May 2016
News from the Trail

Summer is just around the corner...and so is National Trails Day! Snowcover is melting fast in the high country and enthusiasm is building. What will your summer bring? Don't take chances--get out now, mend those trails, and stretch your muscles.

Hooray 4 Trails Day - National Trails Day
On Saturday, June 4, 2016, the Pacific Northwest Trail Association (PNTA) joins outdoor enthusiasts around the country in celebrating the American Hiking Society's National Trails Day. Our 4 trail work opportunities across the PNT can be found  here.

National Trails Day highlights the important work volunteers do each year in taking care of America's trails. Trails do not just magically appear for our enjoyment; their construction and maintenance takes countless hours of dedicated planning and labor. So give thanks to your local volunteers and make June 4 the day to give back to your favorite trail - the Pacific Northwest National Scenic Trail.

If you are a hiker, horse rider, mountain biker, concerned citizen, or just enjoy working with good people, head to the Quimper Peninsula or Mount Bonaparte in Washington state or Polebridge in Montana. Details

Spring into Volunteer Trail Training
Here in the northwest, spring is in full swing, which means volunteer trail maintenance trainings are popping up like so many tulips! In exchange for a bit of free time, a volunteer can get their hands-on experience building native timber bridges and rock steps, or safely wielding a crosscut or chainsaw. These days, opportunities to work hard, be creative, and make a difference--all while spending a beautiful day or weekend in the woods--are all too rare.

We at PNTA are grateful for our volunteers--folks who are so dedicated to the idea of trails and public lands that they selflessly donate their time, talents, and resources  to making the Pacific Northwest National Scenic Trail a world-class long-distance trail. Without you we would not have these incredible, irreplaceable public lands and trails for the enjoyment of current and future generations. Thank you, volunteers, for all you do!

Read more on our blog.
PNTA Banks On Trail Town Concept
The Pacific Northwest Trail Association is embracing the Trail Town concept, moving its dollars from the third largest bank and the fourth largest credit union in the United States to the 15th largest bank in Washington state. Why?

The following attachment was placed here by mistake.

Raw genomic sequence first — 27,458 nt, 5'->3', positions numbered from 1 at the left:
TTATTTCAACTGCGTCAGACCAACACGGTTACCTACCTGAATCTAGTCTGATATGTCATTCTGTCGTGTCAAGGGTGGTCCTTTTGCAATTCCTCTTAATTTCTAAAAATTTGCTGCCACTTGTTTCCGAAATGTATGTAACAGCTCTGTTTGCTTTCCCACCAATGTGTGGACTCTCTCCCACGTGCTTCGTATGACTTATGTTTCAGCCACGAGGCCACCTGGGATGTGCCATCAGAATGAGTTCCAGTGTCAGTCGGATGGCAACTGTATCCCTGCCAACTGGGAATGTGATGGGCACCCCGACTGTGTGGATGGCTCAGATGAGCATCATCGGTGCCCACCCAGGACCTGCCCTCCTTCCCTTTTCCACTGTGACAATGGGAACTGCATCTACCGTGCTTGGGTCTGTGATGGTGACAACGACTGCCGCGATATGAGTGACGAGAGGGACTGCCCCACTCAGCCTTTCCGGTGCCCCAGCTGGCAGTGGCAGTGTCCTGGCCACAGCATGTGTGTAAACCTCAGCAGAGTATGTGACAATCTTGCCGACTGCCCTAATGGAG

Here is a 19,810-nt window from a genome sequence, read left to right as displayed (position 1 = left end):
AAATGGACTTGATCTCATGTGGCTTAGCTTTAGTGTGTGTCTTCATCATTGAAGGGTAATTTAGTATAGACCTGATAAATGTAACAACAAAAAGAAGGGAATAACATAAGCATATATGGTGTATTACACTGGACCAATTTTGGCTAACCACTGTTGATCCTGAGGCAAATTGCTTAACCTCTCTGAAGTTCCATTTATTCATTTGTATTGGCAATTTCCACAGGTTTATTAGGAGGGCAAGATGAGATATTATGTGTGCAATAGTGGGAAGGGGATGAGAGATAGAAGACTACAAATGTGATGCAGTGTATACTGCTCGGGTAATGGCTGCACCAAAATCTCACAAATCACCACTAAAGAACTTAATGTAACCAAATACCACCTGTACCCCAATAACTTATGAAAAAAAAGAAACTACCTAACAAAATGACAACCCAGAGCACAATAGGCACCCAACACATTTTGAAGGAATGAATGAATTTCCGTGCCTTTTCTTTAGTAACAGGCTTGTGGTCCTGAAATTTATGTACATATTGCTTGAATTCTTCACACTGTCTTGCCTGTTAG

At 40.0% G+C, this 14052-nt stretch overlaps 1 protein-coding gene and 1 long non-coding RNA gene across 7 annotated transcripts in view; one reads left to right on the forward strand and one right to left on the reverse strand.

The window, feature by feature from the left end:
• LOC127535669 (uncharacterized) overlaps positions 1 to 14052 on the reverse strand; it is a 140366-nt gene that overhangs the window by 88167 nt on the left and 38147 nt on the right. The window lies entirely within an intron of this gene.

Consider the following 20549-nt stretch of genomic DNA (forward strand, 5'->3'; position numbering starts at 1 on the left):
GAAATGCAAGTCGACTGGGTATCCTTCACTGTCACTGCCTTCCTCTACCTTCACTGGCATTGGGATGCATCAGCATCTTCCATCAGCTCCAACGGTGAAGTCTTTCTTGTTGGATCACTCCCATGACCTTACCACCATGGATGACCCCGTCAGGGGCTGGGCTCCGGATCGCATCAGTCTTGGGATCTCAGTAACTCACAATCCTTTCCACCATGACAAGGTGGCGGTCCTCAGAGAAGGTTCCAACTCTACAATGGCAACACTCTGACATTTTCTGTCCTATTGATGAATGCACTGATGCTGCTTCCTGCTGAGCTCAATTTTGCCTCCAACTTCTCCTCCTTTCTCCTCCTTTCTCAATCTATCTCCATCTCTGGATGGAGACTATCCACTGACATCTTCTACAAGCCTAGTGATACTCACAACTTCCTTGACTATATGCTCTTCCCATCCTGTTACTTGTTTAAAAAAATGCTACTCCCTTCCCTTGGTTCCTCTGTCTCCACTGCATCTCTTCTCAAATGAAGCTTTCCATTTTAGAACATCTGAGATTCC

One reason is to consolidate accounts, simplifying banking and better stewarding donations. Another is to 'walk the talk'--helping the local economy and making important trail connections.  Skagit Bank, named after the county and river, has a branch office close to the PNTA office and just off Sedro-Woolley's Northern Avenue Trail, connecting to the rail-to-trail PNT alternate route - Cascade Trail from Concrete, Washngton.

And yes, there's the billboard that makes a statement....
PNTA Office Manager Laurel Downing and Treasurer Jim Fukuyama are joined by Becky Taft of Skagit Bank in the great outdoors

Trail Conditions, Changes, and Alerts
The 2015 fire season is behind us, but its effects will be felt for years. As snows recede and water levels drop, there's ample evidence of damage along the Pacific Northwest National Scenic Trail. In eastern Washington the Long Draw Trail #340 into the Pasayten Wilderness is closed until the Forest Service is able to assess damage from the Newby Lake Fire. On the western edge of the Pasayten, Harts Pass Road #5400, which serves both the PNT and PCT, is closed until the rockslide is removed from Deadhorse Point. Right now there's no firm estimate on when that will be. There's both trail and road washout on the Bogachiel River on the Olympic Peninsula. The list goes on--so when planning your trip, refer to PNTA's Alerts page and visit the forum.

On a positive note, the log crossing of Swift Creek off Mount Baker survived the winter and the hand cable was installed mid-May.

The Pacific Northwest Trail needs your help. The Pacific Northwest Trail Association is the logical place to start. View the calendar, become a member, or donate.
Thank you.

If you've got photos or stories that you'd like to share with the Pacific Northwest Trail Association community, send them to  to be considered for a future edition of the newsletter.